When I see the daily battle my patients endure to lead a full and normal life, I am reminded of the story in Greek Mythology of Sisyphus, the founder and king of Corinth. Sisyphus was a sinner and condemned for eternity to roll a large boulder uphill then watch as it rolled back down the hill again and thus resume his struggle. This is very much like the real-life experiences of people who must struggle with chronic kidney disease (CKD) day after day.
I interviewed two individuals who have been performing frequent home hemodialysis treatments for more than 10 years. Jenna Smith is 31 years old and lives in Seattle, Washington. She first started peritoneal dialysis at age 7 after being diagnosed with glomerulonephritis. At 14, she underwent a kidney transplant from her father but the recurrent disease caused it to fail. Jenna was trained to do hemodialysis at home five days a week and she remains on home hemodialysis 16 years later. She has done well, completed college and is now a Building Information Modeler, working full time in addition to leading an active life. She credits family support and the nurses at the University of Iowa for creating a strong foundation that’s allowed her to live a fulfilling life.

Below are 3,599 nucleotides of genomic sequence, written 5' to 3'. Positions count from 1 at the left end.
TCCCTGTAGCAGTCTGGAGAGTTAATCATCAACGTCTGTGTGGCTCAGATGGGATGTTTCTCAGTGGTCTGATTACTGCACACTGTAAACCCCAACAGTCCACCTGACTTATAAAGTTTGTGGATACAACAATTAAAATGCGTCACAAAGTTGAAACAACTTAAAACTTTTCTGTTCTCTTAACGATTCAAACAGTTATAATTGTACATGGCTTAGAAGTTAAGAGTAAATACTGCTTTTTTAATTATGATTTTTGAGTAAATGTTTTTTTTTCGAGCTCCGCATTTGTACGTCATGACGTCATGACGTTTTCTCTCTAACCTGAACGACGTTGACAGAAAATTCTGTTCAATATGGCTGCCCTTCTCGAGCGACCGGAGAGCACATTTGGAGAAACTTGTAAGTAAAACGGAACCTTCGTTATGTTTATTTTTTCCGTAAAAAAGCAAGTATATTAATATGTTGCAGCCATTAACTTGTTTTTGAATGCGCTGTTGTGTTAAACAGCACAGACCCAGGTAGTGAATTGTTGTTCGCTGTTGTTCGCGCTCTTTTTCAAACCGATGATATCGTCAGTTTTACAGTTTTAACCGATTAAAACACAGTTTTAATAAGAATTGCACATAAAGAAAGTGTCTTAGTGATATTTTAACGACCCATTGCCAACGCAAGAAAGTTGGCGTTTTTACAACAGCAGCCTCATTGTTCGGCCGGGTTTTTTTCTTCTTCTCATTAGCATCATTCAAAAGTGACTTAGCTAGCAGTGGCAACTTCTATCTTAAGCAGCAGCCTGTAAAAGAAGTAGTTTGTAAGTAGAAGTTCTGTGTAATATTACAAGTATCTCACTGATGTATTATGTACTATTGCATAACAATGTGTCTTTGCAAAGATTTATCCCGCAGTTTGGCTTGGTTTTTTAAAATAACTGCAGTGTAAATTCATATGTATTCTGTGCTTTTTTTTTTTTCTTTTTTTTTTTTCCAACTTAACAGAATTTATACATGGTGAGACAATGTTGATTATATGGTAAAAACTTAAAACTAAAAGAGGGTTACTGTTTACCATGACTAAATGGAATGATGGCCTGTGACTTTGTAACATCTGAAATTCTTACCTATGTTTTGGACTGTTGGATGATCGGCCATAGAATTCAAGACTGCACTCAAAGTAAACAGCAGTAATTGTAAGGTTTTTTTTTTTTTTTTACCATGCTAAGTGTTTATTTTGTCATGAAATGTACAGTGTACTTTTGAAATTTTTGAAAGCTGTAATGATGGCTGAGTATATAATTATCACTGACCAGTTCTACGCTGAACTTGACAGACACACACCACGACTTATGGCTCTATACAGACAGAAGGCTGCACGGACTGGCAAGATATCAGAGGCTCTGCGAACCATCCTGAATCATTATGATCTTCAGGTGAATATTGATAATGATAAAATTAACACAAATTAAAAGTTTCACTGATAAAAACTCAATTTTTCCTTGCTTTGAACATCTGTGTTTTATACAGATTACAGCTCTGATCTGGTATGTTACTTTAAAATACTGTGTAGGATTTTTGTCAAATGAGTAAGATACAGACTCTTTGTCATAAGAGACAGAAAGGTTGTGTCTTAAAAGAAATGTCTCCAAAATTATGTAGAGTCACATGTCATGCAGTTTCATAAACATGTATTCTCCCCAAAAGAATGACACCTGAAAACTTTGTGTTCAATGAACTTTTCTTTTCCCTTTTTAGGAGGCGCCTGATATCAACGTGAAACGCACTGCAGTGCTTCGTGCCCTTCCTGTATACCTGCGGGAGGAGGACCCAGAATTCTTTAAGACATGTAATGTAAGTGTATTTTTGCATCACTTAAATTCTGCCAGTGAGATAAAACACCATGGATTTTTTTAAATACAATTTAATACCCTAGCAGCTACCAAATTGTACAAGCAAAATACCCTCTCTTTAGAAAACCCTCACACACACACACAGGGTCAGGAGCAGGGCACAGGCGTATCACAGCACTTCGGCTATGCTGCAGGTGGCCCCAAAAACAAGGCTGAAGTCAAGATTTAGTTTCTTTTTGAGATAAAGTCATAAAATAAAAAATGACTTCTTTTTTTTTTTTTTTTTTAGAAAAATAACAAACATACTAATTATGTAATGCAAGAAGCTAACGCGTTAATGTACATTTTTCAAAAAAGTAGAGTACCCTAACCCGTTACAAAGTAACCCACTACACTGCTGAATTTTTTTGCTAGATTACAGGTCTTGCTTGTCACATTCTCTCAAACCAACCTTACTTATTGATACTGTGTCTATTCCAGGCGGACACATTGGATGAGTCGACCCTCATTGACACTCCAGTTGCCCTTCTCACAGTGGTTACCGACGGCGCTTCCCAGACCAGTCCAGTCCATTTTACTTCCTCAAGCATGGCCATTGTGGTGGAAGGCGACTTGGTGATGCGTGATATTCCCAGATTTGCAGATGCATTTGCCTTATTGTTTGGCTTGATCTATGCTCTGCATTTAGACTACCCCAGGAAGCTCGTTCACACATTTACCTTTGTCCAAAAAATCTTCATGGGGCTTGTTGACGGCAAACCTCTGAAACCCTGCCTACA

Erich Ditschman was 17 when he developed gout. By the age of 36 his kidneys had failed completely. He underwent a kidney transplant from his wife but the new kidney failed due to FSGS (focal and segmental glomerulosclerosis). He tried in-center hemodialysis three times a week, standard hemodialysis at home and peritoneal dialysis, but did not feel well. After his second failed transplant 12 years ago, his nephrologist suggested home hemodialysis. Since then, Erich has remained vibrant and active, caring for his two children (ages 13 and 17) and living in Michigan with his wife. He credits his strong desire to be alive and caring for family as motivation for doing well. He remains active in the community and is involved with the National Kidney Foundation of Michigan as well as nationally.
I tried to get a sense of how these two individuals could live seemingly normal lives while continuing to battle CKD. Both of their stories were similar to those of other patients I have observed over the years. Early in their diagnosis, many are overwhelmed and try to survive day-to-day. At some point, an inner resolve takes over to make the commitment for the long-term battle. In some cases, this is facilitated by strong family support, and in others there is a strong sense of personal commitment that allows one to roll the boulder up the hill every day. I applaud these two individuals on their inner strength and resolve to lead a “normal life” and contribute to their community, family and enjoyment of life.
The United States Renal Data System reported 8593 patients on home hemodialysis at the end of 2014. These two individuals are among a very select group of patients who provide an example of strong will and determination to live a normal life on dialysis.
Learn more about home hemodialysis.